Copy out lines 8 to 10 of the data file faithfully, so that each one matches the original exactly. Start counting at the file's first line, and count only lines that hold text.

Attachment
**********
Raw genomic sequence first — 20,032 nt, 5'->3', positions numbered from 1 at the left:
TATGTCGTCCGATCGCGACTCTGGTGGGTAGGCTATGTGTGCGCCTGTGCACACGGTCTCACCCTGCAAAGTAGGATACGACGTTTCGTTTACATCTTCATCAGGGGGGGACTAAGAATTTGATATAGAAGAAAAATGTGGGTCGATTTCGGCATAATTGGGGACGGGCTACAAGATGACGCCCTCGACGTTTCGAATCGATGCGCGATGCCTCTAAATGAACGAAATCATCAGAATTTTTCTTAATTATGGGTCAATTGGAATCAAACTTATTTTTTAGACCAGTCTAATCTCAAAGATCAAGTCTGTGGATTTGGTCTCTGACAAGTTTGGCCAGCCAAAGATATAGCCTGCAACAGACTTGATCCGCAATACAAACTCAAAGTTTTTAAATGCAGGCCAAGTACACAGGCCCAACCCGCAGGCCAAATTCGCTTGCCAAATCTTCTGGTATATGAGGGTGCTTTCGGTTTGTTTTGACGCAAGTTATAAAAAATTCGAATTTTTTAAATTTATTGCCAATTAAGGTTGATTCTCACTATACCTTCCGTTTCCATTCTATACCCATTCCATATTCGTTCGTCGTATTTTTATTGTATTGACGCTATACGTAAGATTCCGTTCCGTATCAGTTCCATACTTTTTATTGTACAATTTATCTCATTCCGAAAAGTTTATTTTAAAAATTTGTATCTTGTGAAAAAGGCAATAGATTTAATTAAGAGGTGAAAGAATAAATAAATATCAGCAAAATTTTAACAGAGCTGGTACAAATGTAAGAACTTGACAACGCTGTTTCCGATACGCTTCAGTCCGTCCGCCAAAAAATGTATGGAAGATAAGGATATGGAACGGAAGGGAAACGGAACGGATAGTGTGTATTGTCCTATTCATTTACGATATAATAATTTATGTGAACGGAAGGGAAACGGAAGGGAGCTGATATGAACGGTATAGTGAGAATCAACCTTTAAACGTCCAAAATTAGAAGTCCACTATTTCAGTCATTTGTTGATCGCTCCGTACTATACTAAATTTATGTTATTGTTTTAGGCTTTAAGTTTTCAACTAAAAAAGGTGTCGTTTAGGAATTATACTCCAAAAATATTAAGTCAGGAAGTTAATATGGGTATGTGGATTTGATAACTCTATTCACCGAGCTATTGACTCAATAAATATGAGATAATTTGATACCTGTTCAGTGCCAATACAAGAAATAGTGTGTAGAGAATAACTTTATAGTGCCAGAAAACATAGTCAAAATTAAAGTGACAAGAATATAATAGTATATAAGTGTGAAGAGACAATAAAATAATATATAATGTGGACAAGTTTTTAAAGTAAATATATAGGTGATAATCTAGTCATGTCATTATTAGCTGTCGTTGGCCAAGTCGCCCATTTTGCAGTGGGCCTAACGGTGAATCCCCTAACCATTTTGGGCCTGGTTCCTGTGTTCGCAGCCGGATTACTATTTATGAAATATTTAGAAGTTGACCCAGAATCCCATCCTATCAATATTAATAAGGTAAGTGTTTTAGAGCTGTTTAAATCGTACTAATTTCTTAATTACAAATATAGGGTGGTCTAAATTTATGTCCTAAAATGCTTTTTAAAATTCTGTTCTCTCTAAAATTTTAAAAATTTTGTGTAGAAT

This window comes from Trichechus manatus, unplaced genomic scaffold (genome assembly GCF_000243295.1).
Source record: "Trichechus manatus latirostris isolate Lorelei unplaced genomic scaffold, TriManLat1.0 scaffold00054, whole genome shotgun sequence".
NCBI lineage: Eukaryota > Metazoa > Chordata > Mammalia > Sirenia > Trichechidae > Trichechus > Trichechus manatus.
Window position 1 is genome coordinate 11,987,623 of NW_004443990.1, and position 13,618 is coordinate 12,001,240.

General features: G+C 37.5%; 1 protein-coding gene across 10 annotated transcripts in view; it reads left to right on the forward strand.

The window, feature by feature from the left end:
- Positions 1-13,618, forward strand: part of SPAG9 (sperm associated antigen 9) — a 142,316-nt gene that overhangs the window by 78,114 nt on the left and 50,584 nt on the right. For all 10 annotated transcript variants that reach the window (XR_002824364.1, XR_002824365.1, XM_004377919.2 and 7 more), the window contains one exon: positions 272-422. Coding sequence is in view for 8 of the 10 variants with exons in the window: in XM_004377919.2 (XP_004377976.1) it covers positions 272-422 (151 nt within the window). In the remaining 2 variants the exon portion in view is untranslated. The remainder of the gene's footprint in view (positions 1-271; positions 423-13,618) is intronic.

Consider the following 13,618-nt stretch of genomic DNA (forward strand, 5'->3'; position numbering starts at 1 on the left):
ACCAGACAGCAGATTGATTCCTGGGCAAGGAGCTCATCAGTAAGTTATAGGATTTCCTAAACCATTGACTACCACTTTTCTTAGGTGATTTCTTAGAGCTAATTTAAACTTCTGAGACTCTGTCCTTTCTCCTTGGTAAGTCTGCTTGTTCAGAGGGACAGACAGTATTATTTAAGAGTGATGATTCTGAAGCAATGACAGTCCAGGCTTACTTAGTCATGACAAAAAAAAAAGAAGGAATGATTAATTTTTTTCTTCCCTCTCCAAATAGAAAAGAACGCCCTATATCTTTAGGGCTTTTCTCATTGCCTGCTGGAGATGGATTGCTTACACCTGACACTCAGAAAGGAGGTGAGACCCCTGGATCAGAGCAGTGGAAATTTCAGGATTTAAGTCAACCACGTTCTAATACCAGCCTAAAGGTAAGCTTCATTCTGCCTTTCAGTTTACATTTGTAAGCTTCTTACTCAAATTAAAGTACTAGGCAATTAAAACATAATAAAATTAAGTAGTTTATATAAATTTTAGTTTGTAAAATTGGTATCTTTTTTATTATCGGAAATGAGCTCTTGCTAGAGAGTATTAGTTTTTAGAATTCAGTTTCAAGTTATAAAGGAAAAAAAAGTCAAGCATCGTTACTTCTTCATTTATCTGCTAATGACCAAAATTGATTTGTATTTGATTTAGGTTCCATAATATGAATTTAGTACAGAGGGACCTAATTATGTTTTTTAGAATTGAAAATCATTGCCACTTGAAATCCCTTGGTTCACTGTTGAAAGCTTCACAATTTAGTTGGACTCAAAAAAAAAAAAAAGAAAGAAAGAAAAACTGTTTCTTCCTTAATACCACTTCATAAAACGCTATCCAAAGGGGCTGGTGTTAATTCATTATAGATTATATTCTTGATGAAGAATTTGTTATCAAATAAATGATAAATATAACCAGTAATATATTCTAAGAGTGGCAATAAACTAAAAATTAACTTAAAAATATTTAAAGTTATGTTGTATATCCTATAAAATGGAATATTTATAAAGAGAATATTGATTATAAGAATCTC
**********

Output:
The window, feature by feature from the left end:
- Positions 1-13,618, forward strand: part of SPAG9 (sperm associated antigen 9) — a 142,316-nt gene that overhangs the window by 78,114 nt on the left and 50,584 nt on the right. For all 10 annotated transcript variants that reach the window (XR_002824364.1, XR_002824365.1, XM_004377919.2 and 7 more), the window contains one exon: positions 272-422. Coding sequence is in view for 8 of the 10 variants with exons in the window: in XM_004377919.2 (XP_004377976.1) it covers positions 272-422 (151 nt within the window). In the remaining 2 variants the exon portion in view is untranslated. The remainder of the gene's footprint in view (positions 1-271; positions 423-13,618) is intronic.

Consider the following 13,618-nt stretch of genomic DNA (forward strand, 5'->3'; position numbering starts at 1 on the left):